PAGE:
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French Films Fail to Capture Foreign Audiences in 2016

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Ticket sales for French films shown abroad took a steep downturn in the 2016 calendar year. From top to bottom, everyone has scrambled to make sense of the steep decline in tickets sold from 2015 to 2016. In particular, the Asian continent was a place where French films under-performed the most from the previous year. All told, French films sold 34 million tickets abroad last year, which is worrisome when compared to 2015, when 111.4 million were sold. Though 2015, it must be said, was a record year for the French film industry abroad, nevertheless, insiders are left to wonder.

Aberration or Worry?

Though 2015 was a record year, the previous year’s total represents a ten-year low in sales. In spite of the meager-looking ledger, the sun has not set on the French film industry. As noted in an article appearing on Yahoo made note about the 2016 calendar year:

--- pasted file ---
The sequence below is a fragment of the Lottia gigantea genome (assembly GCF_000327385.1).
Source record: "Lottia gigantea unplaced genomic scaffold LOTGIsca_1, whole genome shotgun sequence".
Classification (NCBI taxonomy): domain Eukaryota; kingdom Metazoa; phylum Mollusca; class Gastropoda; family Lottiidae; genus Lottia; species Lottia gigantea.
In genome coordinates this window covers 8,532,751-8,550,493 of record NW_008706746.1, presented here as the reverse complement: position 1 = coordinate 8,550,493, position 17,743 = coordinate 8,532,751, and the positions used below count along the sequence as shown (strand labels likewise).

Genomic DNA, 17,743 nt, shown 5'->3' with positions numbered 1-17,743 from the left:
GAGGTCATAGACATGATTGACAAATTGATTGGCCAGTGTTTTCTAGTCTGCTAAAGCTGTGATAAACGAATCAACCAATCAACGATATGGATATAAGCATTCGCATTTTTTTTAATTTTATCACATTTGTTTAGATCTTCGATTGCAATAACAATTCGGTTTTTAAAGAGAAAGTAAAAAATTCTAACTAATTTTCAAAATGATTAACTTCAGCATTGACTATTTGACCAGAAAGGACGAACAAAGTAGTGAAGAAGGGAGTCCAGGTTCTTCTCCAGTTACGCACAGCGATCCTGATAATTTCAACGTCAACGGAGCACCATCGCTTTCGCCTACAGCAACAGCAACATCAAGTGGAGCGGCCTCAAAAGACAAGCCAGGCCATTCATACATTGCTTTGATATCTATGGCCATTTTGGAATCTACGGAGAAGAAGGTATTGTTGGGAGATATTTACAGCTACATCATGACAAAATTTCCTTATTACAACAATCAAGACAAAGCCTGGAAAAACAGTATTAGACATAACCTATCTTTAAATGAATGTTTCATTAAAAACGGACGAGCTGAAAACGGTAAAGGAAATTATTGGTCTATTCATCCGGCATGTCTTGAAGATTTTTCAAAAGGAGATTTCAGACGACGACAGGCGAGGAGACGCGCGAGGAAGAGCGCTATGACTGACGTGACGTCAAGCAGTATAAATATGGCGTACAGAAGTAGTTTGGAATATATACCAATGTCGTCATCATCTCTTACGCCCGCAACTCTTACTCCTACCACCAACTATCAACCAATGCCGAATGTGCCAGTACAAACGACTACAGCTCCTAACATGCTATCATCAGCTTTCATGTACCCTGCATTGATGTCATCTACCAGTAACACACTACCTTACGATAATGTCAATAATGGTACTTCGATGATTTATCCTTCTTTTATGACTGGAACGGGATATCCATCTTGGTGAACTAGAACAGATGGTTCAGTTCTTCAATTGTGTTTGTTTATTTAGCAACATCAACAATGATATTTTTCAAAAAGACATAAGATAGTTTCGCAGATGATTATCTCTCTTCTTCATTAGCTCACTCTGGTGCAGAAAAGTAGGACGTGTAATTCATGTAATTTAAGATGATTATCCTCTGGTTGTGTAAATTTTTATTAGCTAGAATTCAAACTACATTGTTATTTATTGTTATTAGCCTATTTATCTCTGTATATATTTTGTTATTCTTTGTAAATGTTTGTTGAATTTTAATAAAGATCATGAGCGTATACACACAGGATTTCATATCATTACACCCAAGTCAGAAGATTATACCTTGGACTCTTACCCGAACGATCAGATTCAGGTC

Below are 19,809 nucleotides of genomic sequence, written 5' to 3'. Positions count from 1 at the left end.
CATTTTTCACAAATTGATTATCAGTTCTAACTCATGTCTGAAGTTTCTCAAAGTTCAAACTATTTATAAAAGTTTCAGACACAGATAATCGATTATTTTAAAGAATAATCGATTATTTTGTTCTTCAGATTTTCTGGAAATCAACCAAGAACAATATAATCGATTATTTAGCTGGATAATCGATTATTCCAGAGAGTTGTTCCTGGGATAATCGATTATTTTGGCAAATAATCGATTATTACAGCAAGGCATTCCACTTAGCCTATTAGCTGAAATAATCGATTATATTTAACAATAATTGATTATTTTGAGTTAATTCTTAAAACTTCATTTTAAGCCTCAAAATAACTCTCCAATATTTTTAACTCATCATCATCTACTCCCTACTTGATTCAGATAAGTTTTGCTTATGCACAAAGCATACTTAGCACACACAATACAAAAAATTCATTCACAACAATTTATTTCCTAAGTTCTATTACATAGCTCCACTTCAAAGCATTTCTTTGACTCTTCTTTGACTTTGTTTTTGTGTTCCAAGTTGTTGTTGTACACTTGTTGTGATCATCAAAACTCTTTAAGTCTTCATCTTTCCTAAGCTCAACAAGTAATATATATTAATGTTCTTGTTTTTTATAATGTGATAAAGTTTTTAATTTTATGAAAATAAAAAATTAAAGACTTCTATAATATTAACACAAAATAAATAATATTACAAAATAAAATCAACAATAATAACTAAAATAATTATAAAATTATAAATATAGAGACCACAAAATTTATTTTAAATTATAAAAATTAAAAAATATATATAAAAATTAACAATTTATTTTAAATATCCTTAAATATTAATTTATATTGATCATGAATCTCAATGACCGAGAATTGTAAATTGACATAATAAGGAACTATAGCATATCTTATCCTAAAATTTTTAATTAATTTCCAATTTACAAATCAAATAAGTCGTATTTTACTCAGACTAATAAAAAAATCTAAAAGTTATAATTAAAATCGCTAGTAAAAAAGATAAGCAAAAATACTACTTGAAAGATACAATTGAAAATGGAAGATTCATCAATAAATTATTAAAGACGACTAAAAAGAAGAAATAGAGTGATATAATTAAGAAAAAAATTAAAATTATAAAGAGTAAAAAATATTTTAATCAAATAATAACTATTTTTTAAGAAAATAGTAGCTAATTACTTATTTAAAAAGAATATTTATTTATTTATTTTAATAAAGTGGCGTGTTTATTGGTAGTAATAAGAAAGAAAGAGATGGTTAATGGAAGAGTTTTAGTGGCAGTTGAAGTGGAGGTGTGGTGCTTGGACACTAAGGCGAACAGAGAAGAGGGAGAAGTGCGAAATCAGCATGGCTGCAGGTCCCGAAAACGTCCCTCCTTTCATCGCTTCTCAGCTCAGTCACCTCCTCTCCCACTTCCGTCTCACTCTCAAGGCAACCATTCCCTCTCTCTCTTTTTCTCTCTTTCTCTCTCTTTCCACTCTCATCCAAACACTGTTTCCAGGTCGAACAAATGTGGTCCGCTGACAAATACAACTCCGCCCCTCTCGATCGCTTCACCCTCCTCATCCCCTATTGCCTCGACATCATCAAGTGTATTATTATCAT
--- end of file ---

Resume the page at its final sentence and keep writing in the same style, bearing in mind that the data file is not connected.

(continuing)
“French movies lacked a hit comedy as well as a stand-out “film d’auteur”—the arthouse movies that traditionally are a French strength.”

Isabelle Giordano, chief executive of Unifrance, the chief promoter of French cinema abroad stressed that the industry would need to become less dependent on mega producer, Luc Besson, to save their collective financial bacon.

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In Rides Luc Besson

Still, the real question is whether last year’s downturn was an aberration or a sign of things to come. As Variety online notes:

 ” For decades, France has been one of the world’s major movie export powers, after the U.S. In the short-term, 2016’s international performance is likely to be reversed and then some by the worldwide roll-out of the Luc Besson-directed “Valerian” and the City of the Thousand Planets,” hailed as the most expensive independent title of all time, which bows July 14, 2017 in France.”

All told, Western Europe remained the #1 market for French films abroad. Accounting for nearly half of ticket sales abroad, it remained France’s most solid performer.

Vive le cinéma français? For many, that is the fervent hope.